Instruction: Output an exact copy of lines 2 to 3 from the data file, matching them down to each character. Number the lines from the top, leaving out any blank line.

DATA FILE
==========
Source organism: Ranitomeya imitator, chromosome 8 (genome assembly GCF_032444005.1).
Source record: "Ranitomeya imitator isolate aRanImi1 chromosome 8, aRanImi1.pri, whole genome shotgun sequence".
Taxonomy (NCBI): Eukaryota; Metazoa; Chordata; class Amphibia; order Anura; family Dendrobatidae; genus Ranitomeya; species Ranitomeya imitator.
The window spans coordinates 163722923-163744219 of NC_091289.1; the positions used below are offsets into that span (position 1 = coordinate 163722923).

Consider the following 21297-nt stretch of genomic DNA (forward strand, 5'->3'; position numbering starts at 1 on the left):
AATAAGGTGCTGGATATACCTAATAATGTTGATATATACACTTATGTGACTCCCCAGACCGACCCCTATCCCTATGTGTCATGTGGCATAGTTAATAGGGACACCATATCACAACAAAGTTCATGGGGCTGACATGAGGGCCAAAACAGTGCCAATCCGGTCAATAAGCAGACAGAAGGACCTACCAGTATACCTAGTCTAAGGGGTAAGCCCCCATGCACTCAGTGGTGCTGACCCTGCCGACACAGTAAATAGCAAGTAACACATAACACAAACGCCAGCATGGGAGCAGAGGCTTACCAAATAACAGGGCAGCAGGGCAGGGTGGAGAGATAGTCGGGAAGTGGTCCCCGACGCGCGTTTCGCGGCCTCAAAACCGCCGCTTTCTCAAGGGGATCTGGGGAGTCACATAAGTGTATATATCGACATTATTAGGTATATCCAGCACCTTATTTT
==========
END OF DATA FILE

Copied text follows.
Source record: "Ranitomeya imitator isolate aRanImi1 chromosome 8, aRanImi1.pri, whole genome shotgun sequence".
Taxonomy (NCBI): Eukaryota; Metazoa; Chordata; class Amphibia; order Anura; family Dendrobatidae; genus Ranitomeya; species Ranitomeya imitator.